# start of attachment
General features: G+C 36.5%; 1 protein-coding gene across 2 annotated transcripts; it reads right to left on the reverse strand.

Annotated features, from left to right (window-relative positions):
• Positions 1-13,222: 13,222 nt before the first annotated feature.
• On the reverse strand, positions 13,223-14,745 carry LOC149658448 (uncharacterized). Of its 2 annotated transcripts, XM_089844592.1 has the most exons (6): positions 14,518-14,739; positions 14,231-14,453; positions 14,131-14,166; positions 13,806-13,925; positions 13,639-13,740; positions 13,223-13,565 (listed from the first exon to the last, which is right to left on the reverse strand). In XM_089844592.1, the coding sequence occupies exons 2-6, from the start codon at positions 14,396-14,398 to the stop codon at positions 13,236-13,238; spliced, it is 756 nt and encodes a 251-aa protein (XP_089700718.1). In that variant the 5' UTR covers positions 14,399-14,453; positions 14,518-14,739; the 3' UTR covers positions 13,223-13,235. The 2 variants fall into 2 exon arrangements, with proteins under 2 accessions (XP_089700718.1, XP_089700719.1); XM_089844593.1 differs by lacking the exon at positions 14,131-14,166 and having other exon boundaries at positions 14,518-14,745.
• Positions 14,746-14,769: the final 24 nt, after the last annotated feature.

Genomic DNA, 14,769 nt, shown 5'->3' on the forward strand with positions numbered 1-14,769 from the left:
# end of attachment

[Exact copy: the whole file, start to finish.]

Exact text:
General features: G+C 36.5%; 1 protein-coding gene across 2 annotated transcripts; it reads right to left on the reverse strand.

Annotated features, from left to right (window-relative positions):
• Positions 1-13,222: 13,222 nt before the first annotated feature.
• On the reverse strand, positions 13,223-14,745 carry LOC149658448 (uncharacterized). Of its 2 annotated transcripts, XM_089844592.1 has the most exons (6): positions 14,518-14,739; positions 14,231-14,453; positions 14,131-14,166; positions 13,806-13,925; positions 13,639-13,740; positions 13,223-13,565 (listed from the first exon to the last, which is right to left on the reverse strand). In XM_089844592.1, the coding sequence occupies exons 2-6, from the start codon at positions 14,396-14,398 to the stop codon at positions 13,236-13,238; spliced, it is 756 nt and encodes a 251-aa protein (XP_089700718.1). In that variant the 5' UTR covers positions 14,399-14,453; positions 14,518-14,739; the 3' UTR covers positions 13,223-13,235. The 2 variants fall into 2 exon arrangements, with proteins under 2 accessions (XP_089700718.1, XP_089700719.1); XM_089844593.1 differs by lacking the exon at positions 14,131-14,166 and having other exon boundaries at positions 14,518-14,745.
• Positions 14,746-14,769: the final 24 nt, after the last annotated feature.

Genomic DNA, 14,769 nt, shown 5'->3' on the forward strand with positions numbered 1-14,769 from the left: